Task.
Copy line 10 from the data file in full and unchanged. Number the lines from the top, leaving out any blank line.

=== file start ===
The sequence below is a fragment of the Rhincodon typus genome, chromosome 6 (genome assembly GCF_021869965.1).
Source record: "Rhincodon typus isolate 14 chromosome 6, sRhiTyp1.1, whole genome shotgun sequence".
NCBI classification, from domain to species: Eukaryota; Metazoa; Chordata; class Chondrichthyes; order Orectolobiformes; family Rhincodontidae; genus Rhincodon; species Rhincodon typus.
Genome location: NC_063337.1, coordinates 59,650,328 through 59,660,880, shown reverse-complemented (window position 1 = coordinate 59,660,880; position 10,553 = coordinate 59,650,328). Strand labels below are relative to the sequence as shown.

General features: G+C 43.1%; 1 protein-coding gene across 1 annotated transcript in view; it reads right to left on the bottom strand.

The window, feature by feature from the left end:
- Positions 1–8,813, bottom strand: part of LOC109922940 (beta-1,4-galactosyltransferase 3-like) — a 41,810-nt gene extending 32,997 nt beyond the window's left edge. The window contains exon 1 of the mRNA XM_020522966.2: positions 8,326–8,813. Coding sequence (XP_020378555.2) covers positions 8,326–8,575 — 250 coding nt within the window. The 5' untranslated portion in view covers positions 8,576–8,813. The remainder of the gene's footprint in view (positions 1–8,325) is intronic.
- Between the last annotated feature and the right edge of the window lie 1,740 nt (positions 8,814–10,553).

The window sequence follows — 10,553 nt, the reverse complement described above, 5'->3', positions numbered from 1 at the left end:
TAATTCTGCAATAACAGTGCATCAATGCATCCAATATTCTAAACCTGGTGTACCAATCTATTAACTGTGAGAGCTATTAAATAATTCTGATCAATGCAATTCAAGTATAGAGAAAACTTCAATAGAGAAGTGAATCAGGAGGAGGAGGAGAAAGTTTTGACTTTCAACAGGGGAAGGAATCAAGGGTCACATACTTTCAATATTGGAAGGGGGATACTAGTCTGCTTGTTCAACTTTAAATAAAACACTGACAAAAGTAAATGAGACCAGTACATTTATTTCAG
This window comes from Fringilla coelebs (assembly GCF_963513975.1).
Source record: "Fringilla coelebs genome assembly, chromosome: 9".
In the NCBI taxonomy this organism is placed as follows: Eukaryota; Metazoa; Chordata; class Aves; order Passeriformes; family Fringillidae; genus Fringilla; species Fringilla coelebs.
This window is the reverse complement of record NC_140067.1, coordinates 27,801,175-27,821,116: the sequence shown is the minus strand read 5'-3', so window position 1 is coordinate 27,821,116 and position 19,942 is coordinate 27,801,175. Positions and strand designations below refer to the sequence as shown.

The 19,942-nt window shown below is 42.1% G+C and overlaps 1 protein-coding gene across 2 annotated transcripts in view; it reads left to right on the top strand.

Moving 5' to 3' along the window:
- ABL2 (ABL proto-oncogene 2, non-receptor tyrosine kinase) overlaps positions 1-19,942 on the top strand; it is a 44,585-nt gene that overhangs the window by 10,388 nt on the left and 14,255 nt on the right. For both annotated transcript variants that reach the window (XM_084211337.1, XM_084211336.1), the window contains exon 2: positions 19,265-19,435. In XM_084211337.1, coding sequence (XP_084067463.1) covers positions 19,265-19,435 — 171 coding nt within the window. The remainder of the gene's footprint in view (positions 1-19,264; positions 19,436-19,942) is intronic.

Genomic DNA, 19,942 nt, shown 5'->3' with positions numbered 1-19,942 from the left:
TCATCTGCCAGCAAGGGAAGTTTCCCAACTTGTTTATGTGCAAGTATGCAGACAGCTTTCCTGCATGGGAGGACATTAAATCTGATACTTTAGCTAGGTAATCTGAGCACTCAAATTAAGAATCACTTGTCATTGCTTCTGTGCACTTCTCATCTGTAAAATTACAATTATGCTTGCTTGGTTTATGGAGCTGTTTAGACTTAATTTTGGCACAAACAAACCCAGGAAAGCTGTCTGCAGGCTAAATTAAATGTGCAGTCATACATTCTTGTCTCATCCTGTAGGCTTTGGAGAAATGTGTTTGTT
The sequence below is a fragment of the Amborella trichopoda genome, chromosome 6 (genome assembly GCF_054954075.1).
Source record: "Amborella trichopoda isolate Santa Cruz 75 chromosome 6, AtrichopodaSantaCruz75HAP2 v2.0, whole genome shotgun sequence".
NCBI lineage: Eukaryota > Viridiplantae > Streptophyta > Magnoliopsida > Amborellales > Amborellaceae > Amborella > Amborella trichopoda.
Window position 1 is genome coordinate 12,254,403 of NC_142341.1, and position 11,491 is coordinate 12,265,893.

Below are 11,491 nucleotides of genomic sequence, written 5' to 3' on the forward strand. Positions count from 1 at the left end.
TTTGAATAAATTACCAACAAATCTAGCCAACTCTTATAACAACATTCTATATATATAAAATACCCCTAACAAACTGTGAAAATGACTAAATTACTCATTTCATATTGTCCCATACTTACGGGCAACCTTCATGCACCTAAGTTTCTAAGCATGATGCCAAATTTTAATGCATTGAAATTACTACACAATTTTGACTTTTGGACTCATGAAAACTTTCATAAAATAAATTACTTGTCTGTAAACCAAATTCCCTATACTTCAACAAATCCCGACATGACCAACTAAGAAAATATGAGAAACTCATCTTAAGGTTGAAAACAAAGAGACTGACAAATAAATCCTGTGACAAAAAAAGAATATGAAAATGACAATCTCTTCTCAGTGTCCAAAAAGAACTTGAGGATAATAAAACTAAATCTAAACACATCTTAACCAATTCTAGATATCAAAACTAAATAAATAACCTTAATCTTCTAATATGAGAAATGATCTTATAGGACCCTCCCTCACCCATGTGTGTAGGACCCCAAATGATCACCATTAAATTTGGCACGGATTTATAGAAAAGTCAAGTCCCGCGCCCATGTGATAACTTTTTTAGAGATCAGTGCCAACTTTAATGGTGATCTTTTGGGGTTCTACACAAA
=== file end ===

TAATTCTGCAATAACAGTGCATCAATGCATCCAATATTCTAAACCTGGTGTACCAATCTATTAACTGTGAGAGCTATTAAATAATTCTGATCAATGCAATTCAAGTATAGAGAAAACTTCAATAGAGAAGTGAATCAGGAGGAGGAGGAGAAAGTTTTGACTTTCAACAGGGGAAGGAATCAAGGGTCACATACTTTCAATATTGGAAGGGGGATACTAGTCTGCTTGTTCAACTTTAAATAAAACACTGACAAAAGTAAATGAGACCAGTACATTTATTTCAG